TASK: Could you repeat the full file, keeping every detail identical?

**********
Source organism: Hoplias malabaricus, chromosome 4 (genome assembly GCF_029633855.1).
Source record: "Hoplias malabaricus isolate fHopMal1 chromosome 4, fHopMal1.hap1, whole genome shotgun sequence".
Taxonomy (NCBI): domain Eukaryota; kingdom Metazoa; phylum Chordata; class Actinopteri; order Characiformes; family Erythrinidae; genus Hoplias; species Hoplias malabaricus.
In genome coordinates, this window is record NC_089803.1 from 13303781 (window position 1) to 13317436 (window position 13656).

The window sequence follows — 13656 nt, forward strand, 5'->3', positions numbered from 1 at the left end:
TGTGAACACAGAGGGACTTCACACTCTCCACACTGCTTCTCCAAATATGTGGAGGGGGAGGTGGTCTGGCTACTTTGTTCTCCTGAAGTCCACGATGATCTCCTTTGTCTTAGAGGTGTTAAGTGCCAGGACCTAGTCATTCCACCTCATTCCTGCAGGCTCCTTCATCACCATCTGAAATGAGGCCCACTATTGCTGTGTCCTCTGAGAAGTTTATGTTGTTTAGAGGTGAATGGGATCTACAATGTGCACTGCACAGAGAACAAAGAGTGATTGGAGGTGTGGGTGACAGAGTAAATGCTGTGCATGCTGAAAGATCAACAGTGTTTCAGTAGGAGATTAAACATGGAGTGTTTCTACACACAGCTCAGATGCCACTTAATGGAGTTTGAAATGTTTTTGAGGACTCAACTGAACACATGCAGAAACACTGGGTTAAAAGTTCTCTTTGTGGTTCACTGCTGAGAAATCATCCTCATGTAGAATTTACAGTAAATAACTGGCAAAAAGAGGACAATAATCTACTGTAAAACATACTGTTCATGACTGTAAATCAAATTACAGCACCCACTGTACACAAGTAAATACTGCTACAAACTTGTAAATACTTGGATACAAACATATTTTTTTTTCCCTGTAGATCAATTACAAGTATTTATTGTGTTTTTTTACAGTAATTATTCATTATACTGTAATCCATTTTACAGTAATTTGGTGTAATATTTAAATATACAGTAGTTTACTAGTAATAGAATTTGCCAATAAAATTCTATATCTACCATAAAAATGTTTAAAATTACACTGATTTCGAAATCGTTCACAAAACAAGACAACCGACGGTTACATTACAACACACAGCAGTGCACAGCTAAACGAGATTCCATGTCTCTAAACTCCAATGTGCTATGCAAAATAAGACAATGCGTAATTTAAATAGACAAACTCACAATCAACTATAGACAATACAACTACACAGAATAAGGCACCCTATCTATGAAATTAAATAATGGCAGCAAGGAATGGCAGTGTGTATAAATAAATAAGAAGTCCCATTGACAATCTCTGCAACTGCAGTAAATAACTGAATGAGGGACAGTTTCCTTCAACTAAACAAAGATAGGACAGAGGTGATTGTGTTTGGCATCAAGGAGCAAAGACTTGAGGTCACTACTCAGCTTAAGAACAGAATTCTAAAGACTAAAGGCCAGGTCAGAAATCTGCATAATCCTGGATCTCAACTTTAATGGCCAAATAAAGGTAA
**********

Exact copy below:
Source organism: Hoplias malabaricus, chromosome 4 (genome assembly GCF_029633855.1).
Source record: "Hoplias malabaricus isolate fHopMal1 chromosome 4, fHopMal1.hap1, whole genome shotgun sequence".
Taxonomy (NCBI): domain Eukaryota; kingdom Metazoa; phylum Chordata; class Actinopteri; order Characiformes; family Erythrinidae; genus Hoplias; species Hoplias malabaricus.
In genome coordinates, this window is record NC_089803.1 from 13303781 (window position 1) to 13317436 (window position 13656).

The window sequence follows — 13656 nt, forward strand, 5'->3', positions numbered from 1 at the left end:
TGTGAACACAGAGGGACTTCACACTCTCCACACTGCTTCTCCAAATATGTGGAGGGGGAGGTGGTCTGGCTACTTTGTTCTCCTGAAGTCCACGATGATCTCCTTTGTCTTAGAGGTGTTAAGTGCCAGGACCTAGTCATTCCACCTCATTCCTGCAGGCTCCTTCATCACCATCTGAAATGAGGCCCACTATTGCTGTGTCCTCTGAGAAGTTTATGTTGTTTAGAGGTGAATGGGATCTACAATGTGCACTGCACAGAGAACAAAGAGTGATTGGAGGTGTGGGTGACAGAGTAAATGCTGTGCATGCTGAAAGATCAACAGTGTTTCAGTAGGAGATTAAACATGGAGTGTTTCTACACACAGCTCAGATGCCACTTAATGGAGTTTGAAATGTTTTTGAGGACTCAACTGAACACATGCAGAAACACTGGGTTAAAAGTTCTCTTTGTGGTTCACTGCTGAGAAATCATCCTCATGTAGAATTTACAGTAAATAACTGGCAAAAAGAGGACAATAATCTACTGTAAAACATACTGTTCATGACTGTAAATCAAATTACAGCACCCACTGTACACAAGTAAATACTGCTACAAACTTGTAAATACTTGGATACAAACATATTTTTTTTTCCCTGTAGATCAATTACAAGTATTTATTGTGTTTTTTTACAGTAATTATTCATTATACTGTAATCCATTTTACAGTAATTTGGTGTAATATTTAAATATACAGTAGTTTACTAGTAATAGAATTTGCCAATAAAATTCTATATCTACCATAAAAATGTTTAAAATTACACTGATTTCGAAATCGTTCACAAAACAAGACAACCGACGGTTACATTACAACACACAGCAGTGCACAGCTAAACGAGATTCCATGTCTCTAAACTCCAATGTGCTATGCAAAATAAGACAATGCGTAATTTAAATAGACAAACTCACAATCAACTATAGACAATACAACTACACAGAATAAGGCACCCTATCTATGAAATTAAATAATGGCAGCAAGGAATGGCAGTGTGTATAAATAAATAAGAAGTCCCATTGACAATCTCTGCAACTGCAGTAAATAACTGAATGAGGGACAGTTTCCTTCAACTAAACAAAGATAGGACAGAGGTGATTGTGTTTGGCATCAAGGAGCAAAGACTTGAGGTCACTACTCAGCTTAAGAACAGAATTCTAAAGACTAAAGGCCAGGTCAGAAATCTGCATAATCCTGGATCTCAACTTTAATGGCCAAATAAAGGTAA